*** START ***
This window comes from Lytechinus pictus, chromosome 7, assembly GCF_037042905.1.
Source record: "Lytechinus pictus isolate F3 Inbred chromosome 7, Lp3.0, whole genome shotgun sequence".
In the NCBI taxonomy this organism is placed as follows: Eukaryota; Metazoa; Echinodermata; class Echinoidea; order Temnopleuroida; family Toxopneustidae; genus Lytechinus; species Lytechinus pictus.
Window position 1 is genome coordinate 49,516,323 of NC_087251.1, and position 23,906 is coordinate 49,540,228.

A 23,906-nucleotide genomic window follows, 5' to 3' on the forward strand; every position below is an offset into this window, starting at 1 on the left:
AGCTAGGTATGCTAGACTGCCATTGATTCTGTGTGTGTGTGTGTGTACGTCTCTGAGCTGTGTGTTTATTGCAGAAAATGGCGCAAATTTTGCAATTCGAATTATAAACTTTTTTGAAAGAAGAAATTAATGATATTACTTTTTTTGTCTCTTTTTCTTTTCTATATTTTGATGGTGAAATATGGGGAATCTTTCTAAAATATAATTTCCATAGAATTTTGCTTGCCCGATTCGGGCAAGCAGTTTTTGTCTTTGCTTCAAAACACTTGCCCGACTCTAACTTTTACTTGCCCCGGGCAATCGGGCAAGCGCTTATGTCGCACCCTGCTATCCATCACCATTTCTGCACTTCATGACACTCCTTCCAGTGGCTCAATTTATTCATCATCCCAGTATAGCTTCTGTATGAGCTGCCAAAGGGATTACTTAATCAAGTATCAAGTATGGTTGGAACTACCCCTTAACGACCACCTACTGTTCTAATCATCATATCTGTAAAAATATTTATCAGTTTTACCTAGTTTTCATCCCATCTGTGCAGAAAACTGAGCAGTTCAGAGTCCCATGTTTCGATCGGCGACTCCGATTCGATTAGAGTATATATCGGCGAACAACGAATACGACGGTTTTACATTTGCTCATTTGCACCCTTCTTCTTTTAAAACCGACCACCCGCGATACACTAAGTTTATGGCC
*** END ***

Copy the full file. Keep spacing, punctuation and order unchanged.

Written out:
This window comes from Lytechinus pictus, chromosome 7, assembly GCF_037042905.1.
Source record: "Lytechinus pictus isolate F3 Inbred chromosome 7, Lp3.0, whole genome shotgun sequence".
In the NCBI taxonomy this organism is placed as follows: Eukaryota; Metazoa; Echinodermata; class Echinoidea; order Temnopleuroida; family Toxopneustidae; genus Lytechinus; species Lytechinus pictus.
Window position 1 is genome coordinate 49,516,323 of NC_087251.1, and position 23,906 is coordinate 49,540,228.

A 23,906-nucleotide genomic window follows, 5' to 3' on the forward strand; every position below is an offset into this window, starting at 1 on the left:
AGCTAGGTATGCTAGACTGCCATTGATTCTGTGTGTGTGTGTGTGTACGTCTCTGAGCTGTGTGTTTATTGCAGAAAATGGCGCAAATTTTGCAATTCGAATTATAAACTTTTTTGAAAGAAGAAATTAATGATATTACTTTTTTTGTCTCTTTTTCTTTTCTATATTTTGATGGTGAAATATGGGGAATCTTTCTAAAATATAATTTCCATAGAATTTTGCTTGCCCGATTCGGGCAAGCAGTTTTTGTCTTTGCTTCAAAACACTTGCCCGACTCTAACTTTTACTTGCCCCGGGCAATCGGGCAAGCGCTTATGTCGCACCCTGCTATCCATCACCATTTCTGCACTTCATGACACTCCTTCCAGTGGCTCAATTTATTCATCATCCCAGTATAGCTTCTGTATGAGCTGCCAAAGGGATTACTTAATCAAGTATCAAGTATGGTTGGAACTACCCCTTAACGACCACCTACTGTTCTAATCATCATATCTGTAAAAATATTTATCAGTTTTACCTAGTTTTCATCCCATCTGTGCAGAAAACTGAGCAGTTCAGAGTCCCATGTTTCGATCGGCGACTCCGATTCGATTAGAGTATATATCGGCGAACAACGAATACGACGGTTTTACATTTGCTCATTTGCACCCTTCTTCTTTTAAAACCGACCACCCGCGATACACTAAGTTTATGGCC